There was a living area with a gray cloth sofa, a gray patterned armchair and matching large foot stool and a wood coffee table. There were three handsome bird themed watercolors (fish eagle, a giant eagle owl and secretary bird) by S. Santilhano from 1994 and 1995 in the living and dining areas of the suite. To the right on the living area, there was a small dining table and wet bar. To the left, a wide partly open shelf separated the bedroom from the rest of the suite. A double bed, nostalgic looking with the mosquito net at night, occupied the center of the bedroom. A night table and lamp stood to either side of the bed. A small stool rested at the foot of the bed and a green cloth armchair was in a corner. There were oriental style throw rugs in the living area and on either side of the bed. Two slow moving fans gave the room a tropical feel. Although it was very warm in the early evening and darker than we would have liked (we shut the wood shutters to keep the insects out), overall we found the room spacious and comfortable, a wonderful place to spend time between activities and to relax.
Facilities There was an open area with comfy armchairs near the mangoosteen tree, bar, fireside open area or boma , dining room, dock area, plunge pool and treetop hide which was one of our favorite places in the Camp along with the mangoosteen tree.
Pool There was a 6-square meter (3 x 2) large and 1.5 meter deep plunge pool in the garden. Three wood armchairs, four lounge chairs, one umbrella and ample tree shade invited us to linger every time we walked by.
We also saw: kudu, red lechwe, elephant, hippopotamus, bush squirrel, wart hog, vervet monkeys, Nile crocodiles, and reed frog. Birds: blackcollared barbet, bluecheeked, carmine and whitefronted bee-eaters, redeyed bulbul, blackbacked cisticola, reed cormorant, darter, redeyed dove, bateleur eagle, paradise flycatchers, redbilled francolin, helmeted guineafowl, purple heron, redbilled woodhoopoe, African jacana, malachite, pied and woodland kingfishers, black korhaan, grey lourie, Angola pita, blacksmith plover, secretary bird, longtailed shrike, greyheaded sparrow, and redshouldered widow.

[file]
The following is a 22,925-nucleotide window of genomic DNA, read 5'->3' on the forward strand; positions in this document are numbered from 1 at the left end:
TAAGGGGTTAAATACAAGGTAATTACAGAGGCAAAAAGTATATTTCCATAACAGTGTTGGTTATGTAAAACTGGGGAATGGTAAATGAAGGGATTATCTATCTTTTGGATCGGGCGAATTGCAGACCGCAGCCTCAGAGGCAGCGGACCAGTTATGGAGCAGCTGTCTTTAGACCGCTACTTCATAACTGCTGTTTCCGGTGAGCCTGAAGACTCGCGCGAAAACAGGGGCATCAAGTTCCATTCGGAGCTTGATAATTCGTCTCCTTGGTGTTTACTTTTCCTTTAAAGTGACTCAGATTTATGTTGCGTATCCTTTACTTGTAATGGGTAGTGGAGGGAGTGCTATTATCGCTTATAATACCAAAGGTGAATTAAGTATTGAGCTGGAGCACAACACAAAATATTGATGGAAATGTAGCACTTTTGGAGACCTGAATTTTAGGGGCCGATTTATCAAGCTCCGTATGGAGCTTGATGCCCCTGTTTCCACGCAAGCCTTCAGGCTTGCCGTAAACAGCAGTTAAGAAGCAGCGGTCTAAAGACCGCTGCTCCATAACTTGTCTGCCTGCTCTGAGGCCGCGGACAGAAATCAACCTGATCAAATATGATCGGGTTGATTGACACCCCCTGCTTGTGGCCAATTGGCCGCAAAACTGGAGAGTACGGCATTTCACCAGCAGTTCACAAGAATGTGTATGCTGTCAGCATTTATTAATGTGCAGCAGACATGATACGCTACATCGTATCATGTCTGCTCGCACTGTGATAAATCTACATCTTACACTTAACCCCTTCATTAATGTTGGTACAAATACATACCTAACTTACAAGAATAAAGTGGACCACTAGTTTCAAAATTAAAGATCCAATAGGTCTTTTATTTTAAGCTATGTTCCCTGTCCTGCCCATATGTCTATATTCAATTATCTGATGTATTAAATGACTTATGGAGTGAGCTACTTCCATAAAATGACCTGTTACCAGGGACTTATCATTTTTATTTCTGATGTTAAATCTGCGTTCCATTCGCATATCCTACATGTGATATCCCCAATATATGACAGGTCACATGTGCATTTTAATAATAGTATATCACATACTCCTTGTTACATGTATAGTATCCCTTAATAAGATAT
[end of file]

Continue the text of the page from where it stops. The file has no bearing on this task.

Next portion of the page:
Other The Camp ran on generators. This meant at night when the generators were switched off, the only light in our tent and suite came from battery operated bedside lamps.
Date Of Last Visit November 2005
Reviewers © 2006 Simon and Baker, Inc.
Article by Elena del Valle
Photographs by Gary Cox
Service There was twice daily room service. Staff, some of whom had limited English skills, were pleasant and knowledgeable.
Would You Stay Again? Yes
- Desert & Delta Safaris
- Private Bag 310 Maun
- +267 686 1243
- +267 686 1791
- Desert & Delta Safari Lodges
- Reservations and marketing
- P.O. Box 13055
- Bryanston, 2074
- +27 11 706 0861/2
- 463 2996
- +27 11 706 0863
- 086 654 5155